A recent report on the Bush economy tends to confirm our suspicion that while things are definitely improving for the likes of wealthy cockroach-killers like T. DeLay, the rest of us are hanging on by our fingernails. The Bushian economy is so skewed toward the coupon-clippers that it’s almost as if the rest of us don’t exist, especially if we happen to be Blues, viz.:
The number of Americans living in poverty increased by 1.7 million last year, and the median household income declined by 1.1 percent, the Census Bureau reported today. The worsening economic conditions fell heaviest on Midwesterners and nonwhites.
It was the second straight year of adverse changes in both poverty and income, the first two-year downturn since the early 1990’s.
The data, results of the Census Bureau’s annual Current Population Survey, the official barometer for measuring income and poverty rates, showed that lingering negative effects of the recent recession cut across a broad swath of the population. (emphasis added)
So there are three issues here (as there often are):
1): The rise in poverty itself, a rise which mirrors the rise in the poverty rates in the 80’s, the last time trickle-down was tried. This was, for those of us who lived through Reaganomics without benefit of silver-spoon-in-mouth, all too predictable. We knew what was coming. We’ve been here before. And we ain’t hit bottom yet, no matter what all those tame Admin “economic analysts” say, not as long as Junior’s “economic policy” (seems an awful fancy name for what amounts to the embezzlement of our financial future–and our kids’ and our grandkids’ for that matter) forces all the money to run uphill while it bankrupts any govt service that doesn’t have to do with capital gains or protecting private property, property rights being the only rights conservatives recognize these days.
It’s no accident that poverty is going up at the same time that various elements of the Bush Admin are hawking anti-labor regulatory rollbacks that would eliminate govt protection of the 40-hr week and the necessity for companies to pay overtime. The idea is obviously to create a society with a plethora of cheap help. Servants have been so hard to get since the rise of the Middle Class that the crust (upper) had to import them from undesirable places–Mexico, Columbia, Honduras….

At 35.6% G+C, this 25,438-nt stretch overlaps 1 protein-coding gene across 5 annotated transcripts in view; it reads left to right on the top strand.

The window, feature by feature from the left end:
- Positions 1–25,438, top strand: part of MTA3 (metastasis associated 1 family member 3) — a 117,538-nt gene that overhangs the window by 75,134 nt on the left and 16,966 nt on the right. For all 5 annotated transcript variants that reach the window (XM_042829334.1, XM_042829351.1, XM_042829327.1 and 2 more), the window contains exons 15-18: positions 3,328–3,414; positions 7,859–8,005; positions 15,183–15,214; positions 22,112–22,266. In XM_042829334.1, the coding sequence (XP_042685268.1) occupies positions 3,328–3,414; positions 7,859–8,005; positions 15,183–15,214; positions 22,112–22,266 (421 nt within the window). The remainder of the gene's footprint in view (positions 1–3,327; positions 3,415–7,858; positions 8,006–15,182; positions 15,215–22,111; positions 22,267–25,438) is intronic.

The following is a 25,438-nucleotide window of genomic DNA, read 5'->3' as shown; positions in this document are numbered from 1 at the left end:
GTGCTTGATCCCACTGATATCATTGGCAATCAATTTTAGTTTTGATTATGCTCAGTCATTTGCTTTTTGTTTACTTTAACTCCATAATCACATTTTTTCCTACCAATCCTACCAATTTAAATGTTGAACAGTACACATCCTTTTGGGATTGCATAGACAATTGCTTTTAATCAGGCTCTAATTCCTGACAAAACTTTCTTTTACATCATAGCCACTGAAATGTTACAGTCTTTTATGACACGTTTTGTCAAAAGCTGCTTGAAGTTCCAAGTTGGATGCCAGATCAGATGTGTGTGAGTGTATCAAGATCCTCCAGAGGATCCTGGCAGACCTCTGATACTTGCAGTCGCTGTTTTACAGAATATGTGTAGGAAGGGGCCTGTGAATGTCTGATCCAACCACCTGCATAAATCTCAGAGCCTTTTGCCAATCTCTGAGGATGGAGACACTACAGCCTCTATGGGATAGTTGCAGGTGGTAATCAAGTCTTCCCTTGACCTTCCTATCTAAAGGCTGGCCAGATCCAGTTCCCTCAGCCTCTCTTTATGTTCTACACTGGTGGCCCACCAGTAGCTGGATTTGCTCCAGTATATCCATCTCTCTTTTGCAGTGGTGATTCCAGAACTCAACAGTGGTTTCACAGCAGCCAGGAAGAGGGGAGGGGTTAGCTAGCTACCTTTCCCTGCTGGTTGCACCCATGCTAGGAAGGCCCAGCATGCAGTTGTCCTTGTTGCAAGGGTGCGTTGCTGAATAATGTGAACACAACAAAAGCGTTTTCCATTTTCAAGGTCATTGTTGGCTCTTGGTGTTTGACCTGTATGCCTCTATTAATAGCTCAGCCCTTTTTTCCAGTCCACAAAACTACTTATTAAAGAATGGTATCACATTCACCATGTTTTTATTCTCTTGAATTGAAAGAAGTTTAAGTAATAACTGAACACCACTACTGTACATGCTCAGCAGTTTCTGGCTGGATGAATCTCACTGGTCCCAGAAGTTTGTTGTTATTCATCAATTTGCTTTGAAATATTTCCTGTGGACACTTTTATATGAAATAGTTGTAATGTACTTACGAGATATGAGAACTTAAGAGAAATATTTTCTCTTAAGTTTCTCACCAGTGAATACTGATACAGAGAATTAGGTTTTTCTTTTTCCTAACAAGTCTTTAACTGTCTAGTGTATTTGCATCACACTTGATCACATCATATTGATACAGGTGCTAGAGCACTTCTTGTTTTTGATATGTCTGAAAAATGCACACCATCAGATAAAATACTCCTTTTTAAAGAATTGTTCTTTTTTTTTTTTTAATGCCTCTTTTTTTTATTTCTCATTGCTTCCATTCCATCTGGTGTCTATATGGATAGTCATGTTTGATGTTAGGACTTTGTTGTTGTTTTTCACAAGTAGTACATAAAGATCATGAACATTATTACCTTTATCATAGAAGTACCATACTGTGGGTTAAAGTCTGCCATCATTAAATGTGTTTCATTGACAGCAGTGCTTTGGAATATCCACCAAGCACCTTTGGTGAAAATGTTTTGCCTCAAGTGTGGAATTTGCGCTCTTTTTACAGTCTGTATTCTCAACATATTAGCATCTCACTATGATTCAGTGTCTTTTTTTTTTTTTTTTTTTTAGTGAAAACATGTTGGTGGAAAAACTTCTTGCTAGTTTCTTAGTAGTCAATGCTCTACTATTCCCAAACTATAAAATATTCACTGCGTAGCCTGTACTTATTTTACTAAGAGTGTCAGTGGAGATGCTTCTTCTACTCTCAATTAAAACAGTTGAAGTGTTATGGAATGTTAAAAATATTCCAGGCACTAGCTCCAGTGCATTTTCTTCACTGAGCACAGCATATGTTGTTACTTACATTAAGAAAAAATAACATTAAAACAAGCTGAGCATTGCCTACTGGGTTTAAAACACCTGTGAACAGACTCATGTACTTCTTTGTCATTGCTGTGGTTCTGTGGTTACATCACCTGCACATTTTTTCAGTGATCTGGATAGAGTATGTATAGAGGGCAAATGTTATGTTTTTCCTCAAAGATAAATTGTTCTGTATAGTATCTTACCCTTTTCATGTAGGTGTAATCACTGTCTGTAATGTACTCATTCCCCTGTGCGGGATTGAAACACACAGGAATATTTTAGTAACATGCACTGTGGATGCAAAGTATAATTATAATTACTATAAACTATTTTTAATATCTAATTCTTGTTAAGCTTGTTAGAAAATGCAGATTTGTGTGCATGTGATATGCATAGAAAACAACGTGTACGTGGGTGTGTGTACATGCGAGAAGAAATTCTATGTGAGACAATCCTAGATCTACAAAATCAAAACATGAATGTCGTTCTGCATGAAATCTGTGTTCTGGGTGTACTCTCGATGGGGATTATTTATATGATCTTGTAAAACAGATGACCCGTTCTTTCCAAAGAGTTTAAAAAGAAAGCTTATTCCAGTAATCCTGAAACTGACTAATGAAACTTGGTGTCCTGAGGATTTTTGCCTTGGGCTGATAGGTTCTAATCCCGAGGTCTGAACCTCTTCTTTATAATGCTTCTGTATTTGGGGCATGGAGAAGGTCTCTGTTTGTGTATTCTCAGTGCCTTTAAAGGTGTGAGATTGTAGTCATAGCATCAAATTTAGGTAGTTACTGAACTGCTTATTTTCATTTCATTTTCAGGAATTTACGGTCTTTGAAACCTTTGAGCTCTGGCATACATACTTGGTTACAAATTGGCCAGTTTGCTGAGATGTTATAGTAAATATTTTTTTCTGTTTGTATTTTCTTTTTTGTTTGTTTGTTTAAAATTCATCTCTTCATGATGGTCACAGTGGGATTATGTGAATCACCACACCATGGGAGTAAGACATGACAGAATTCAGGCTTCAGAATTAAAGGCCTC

Such a trial. It’s better if we can grow them at home–at least they’d speak English.
2) Then there’s the–I don’t know, can we say “suspicious”?–timing of the announcement:
As controversial as the data was the timing of its release. Typically the results of the annual survey have been released on a Tuesday in late September at the National Press Club in downtown Washington.
This year the bureau scheduled the release for a Friday, the first time it has done so, and moved the news conference from the centrally located press club to the bureau’s suburban headquarters in Suitland, Md. The switch prompted some advocates and lawmakers to speculate that the government agency had been pressured by the administration to move the date and place so that that the results, which most people expected to be worse than they were last year, would generate less attention in the weekend news cycle.
The effect of the move meant that the figures on poverty and income were released on the same day as the data on G.D.P., data that many economists expected to be more positive.
Census officials maintained that the delayed release had to do with nothing more than a work backlog.
“We were running into technical problems getting it all done; we were running behind,” Mr. Weinberg said. “So we decided, hey, how about some more time.”
Uh-huh. Right. Technical difficulties. Difficulties that just happened to cause Census officials–purely by accident, of course–to make their announcement on a Friday when it was almost sure to be ignored by both the press and the public, a tactic Karl Rove has been using to great effect for months.
Technical difficulties. Hah. That one’s so old it’s growing hair in its nose. Either Rove’s imagination is drying up, or else he’s so confident that the press will swallow whole any bushwah he decides to deal out that he doesn’t think it matters what excuse he uses because they won’t question it anyway–a safe assumption in the past. They did this time, though, a little anyway–maybe Karl’s magic spell is wearing off.
Which brings us to Issue #3:
3) The conduct of the press when covering Bush Admin spin-sessions. I refer you to this little section, quoted above:
The data, results of the Census Bureau’s annual Current Population Survey, the official barometer for measuring income and poverty rates, showed that lingering negative effects of the recent recession cut across a broad swath of the population.
“Lingering effects of the recent recession”? Are they kidding? So, despite a healthy body of non-Bushian economists making a persuasive case that much of the economic downhill-slalom effect is more likely a consequence of handing the nation’s tax policy over to corporate interests in toto (“Here, take it, I don’t want it, it’s too much for me.”) than a result of recessional afterburn, the Times’ own Paul Krugman being chief among them, they don’t even mention the alternative explanation? How fair and balanced of them.
Were it not for the occasional article actually questioning a Bush policy here and there–like the utter failure of Bremer’s Occupation Authority in Iraq–I’d suggest they change their masthead slogan to, “All the News Karl Rove Thinks Is Fit to Print”.
Maybe I will anyway.